- Pregnancy or childbirth – there is a five percent chance of a mother with chronic hepatitis C infection passing on the virus to her baby during pregnancy or childbirth. Breastfeeding is safe unless nipples are cracked or bleeding
- Blood-to-blood contact during sex – sexual transmission rates of hepatitis C are very low, but the risk is increased with certain sexual practices or circumstances where there is the possibility of blood-to-blood contact (for example, sex during menstruation, and rough sex that can cause a tear.
Prevention of Hep C -
- Never share needles.
- Avoid direct exposure to blood or blood products.
- Don't share personal care items.
- Choose tattoo and piercers
- Practice safe sex. (It is rare for hepatitis C to be transmitted through sexual intercourse, but there is greater risk of getting hepatitis C if you have a sexually transmitted disease, HIV, or multiple sex partners or if you engage in rough sex).
Hepatitis D - Only a person who is already infected with hepatitis B can become infected with hepatitis D. Hepatitis D infection can occur as a co-infection, which means it occurs at the same time as hepatitis B infection; or it can occur as a superinfection in people who already have chronic hepatitis B. Infection is through contact with infected blood, unprotected sex, and perforation of the skin with infected needles. The liver of a person with Hepatitis D swells.
Prevention - Use the same guidelines as for hepatitis B. Only a person who is infected with hepatitis B can become infected with hepatitis D.
Hepatitis E - Hepatitis E is transmitted via the faecal-oral route and can be spread by eating or drinking contaminated food or water. The highest rates of hepatitis E infection occur in regions where there is poor sanitation and sewage management that promotes the transmission of the virus. Hepatitis E causes an acute (short-term) illness but does not cause a chronic (life-long) infection.
Prevention - At present, no vaccine exists for the prevention of hepatitis E. As hepatitis E is spread through the fecal-oral route, prevention of hepatitis E relies primarily on having access to clean drinking water and using good personal hygiene.
What Is Hepatitis?
Hepatitis is inflammation (swelling and pain) of the liver and affects millions of people worldwide causing acute and chronic liver disease and killing close to 1.4 million people every year. The various forms of viral hepatitis include hepatitis A, B, C, D and E. While all these viruses affect the liver, they are spread in different ways and have different treatments. Most liver damage is caused by 3 hepatitis viruses A, B, and C.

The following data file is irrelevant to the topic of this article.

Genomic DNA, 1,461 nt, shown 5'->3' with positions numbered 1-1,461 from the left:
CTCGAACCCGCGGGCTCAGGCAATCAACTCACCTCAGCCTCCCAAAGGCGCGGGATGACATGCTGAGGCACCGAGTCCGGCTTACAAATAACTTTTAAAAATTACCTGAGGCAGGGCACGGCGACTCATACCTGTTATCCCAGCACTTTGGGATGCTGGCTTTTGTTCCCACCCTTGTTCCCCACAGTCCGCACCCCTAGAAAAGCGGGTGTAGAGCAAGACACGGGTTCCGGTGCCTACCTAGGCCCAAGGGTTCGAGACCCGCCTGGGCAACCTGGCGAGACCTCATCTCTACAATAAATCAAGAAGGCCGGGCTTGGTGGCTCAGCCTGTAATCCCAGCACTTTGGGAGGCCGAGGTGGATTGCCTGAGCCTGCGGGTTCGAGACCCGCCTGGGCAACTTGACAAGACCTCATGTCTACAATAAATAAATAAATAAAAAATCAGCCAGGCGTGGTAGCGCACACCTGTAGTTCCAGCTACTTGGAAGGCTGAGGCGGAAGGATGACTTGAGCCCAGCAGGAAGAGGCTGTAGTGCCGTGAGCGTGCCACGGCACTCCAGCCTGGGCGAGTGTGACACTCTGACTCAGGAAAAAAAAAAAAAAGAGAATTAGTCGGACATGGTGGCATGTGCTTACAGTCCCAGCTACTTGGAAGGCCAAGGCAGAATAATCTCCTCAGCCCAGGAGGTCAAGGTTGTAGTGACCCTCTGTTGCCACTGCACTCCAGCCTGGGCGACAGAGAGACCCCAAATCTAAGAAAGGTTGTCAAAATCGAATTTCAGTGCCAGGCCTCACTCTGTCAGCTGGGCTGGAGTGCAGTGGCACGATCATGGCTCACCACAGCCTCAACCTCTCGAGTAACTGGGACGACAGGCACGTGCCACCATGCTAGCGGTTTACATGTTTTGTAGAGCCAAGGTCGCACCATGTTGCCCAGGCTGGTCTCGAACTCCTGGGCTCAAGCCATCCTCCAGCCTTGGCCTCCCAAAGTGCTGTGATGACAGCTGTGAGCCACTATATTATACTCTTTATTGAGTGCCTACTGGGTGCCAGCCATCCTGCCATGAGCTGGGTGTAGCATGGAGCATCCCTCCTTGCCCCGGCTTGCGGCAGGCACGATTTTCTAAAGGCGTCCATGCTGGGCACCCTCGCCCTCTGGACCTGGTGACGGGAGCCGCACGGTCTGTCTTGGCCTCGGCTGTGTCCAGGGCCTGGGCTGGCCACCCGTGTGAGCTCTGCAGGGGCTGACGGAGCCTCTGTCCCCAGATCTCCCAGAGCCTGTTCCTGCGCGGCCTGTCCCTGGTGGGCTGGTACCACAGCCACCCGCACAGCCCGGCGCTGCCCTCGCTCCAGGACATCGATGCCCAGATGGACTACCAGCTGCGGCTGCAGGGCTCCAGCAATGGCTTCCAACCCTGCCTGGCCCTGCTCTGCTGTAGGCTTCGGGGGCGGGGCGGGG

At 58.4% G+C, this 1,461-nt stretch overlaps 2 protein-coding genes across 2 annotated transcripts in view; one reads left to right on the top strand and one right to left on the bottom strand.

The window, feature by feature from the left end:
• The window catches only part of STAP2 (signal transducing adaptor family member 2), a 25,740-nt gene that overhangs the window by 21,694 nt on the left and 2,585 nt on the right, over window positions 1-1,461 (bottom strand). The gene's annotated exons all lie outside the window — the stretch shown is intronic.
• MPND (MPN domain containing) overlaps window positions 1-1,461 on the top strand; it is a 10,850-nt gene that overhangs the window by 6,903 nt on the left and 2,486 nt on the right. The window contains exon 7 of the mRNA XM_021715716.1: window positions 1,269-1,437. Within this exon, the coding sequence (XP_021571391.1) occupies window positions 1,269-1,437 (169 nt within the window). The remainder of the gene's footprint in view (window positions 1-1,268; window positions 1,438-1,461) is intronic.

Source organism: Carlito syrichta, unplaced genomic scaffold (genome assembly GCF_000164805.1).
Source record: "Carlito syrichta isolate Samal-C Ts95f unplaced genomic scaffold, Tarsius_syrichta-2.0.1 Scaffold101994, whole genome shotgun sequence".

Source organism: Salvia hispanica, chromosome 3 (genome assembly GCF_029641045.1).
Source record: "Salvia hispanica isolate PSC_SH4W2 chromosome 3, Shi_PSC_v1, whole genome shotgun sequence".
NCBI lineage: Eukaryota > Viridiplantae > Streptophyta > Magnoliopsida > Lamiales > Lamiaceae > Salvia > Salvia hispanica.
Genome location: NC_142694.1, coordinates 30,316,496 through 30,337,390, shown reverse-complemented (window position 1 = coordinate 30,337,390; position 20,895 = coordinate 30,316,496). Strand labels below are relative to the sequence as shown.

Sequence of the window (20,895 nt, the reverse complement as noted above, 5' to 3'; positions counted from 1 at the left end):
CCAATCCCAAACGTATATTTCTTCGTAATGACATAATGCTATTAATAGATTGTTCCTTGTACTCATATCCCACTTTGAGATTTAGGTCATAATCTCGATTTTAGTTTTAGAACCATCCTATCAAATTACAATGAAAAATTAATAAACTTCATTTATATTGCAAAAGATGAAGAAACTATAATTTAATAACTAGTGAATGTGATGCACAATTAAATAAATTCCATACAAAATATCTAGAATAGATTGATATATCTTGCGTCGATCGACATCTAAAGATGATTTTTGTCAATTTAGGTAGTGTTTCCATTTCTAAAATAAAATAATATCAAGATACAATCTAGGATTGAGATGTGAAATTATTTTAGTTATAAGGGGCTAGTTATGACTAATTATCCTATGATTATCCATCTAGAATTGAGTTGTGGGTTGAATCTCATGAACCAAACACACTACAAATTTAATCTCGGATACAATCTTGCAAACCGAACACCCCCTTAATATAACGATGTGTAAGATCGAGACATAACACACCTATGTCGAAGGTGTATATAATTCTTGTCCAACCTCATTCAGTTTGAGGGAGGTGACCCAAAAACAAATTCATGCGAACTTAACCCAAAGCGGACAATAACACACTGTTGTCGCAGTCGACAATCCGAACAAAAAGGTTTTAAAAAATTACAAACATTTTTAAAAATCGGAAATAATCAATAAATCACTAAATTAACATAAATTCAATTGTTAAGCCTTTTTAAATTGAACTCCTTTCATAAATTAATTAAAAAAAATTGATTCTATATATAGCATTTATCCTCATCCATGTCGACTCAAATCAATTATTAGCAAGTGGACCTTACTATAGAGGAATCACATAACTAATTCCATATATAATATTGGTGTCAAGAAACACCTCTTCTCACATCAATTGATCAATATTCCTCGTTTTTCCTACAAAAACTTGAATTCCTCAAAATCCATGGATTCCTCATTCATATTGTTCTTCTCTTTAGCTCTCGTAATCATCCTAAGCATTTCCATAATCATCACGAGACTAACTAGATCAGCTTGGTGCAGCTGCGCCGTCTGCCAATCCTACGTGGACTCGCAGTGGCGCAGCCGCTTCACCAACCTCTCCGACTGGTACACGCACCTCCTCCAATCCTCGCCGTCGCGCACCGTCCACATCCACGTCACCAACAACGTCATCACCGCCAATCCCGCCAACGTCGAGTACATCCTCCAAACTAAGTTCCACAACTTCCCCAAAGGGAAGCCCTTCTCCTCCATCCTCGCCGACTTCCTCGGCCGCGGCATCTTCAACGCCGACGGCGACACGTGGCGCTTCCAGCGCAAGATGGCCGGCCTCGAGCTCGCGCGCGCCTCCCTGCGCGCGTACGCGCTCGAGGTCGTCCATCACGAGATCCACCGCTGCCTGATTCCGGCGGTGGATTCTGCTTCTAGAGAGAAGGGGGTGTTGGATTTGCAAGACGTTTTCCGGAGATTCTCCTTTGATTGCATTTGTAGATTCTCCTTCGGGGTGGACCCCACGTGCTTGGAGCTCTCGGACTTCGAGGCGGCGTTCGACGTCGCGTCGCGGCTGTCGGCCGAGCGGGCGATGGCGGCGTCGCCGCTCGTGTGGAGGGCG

Hepatitis can be caused by alcohol and some other toxins and infections, as well as from our own autoimmune process (the body attacks itself). About 250 million people globally are thought to be affected by hepatitis C, while 300 million people are thought to be carriers of hepatitis B. Not all forms of hepatitis are infectious. Alcohol, medicines, and chemicals may be bad for the liver and cause inflammation. Other viruses may also cause hepatitis, such as the yellow fever virus and the virus that causes glandular fever. ‘Chronic hepatitis’ means ongoing inflammation of the liver, regardless of the underlying cause.
Remember: The liver is important for a range of functions in the body. These include regulating metabolism, making proteins, storing vitamins and iron, removing toxins and producing bile. If the liver doesn’t work properly, it can cause serious illness or sometimes even death.
Health Risks of Hepatitis -
Viral hepatitis is often preventable. However, it is still considered a serious health risk because it can:
- Destroy liver tissue.
- Spread from person to person.
- Weaken the body's immune system.
- Cause the liver to fail.
- Cause liver cancer (hepatitis B and C).
- Cause death.
Types of Hepatitis
Hepatitis A - Hepatitis A is a viral disease that affects the liver. It most commonly comes from contaminated food or water. This form of hepatitis never leads to a chronic infection and does not cause chronic liver disease. Symptoms may last for several weeks, but full recovery usually occurs. Occasional deaths from hepatitis A have occurred due to chronic liver infection.
Making these small changes to your daily life will significantly improve your well-being and put you on the road to better health.
Give up smoking
It is never too late to quit smoking, and there are many benefits to be gained no matter what your age is when you give up.
Using tobacco puts you on a collision course with cancer.
Even if you don’t use tobacco, exposure to secondhand smoke might increase your risk of lung cancer.
Tobacco smoke is made up of thousands of chemicals, and many of them are very harmful.
The poisons in tobacco smoke include: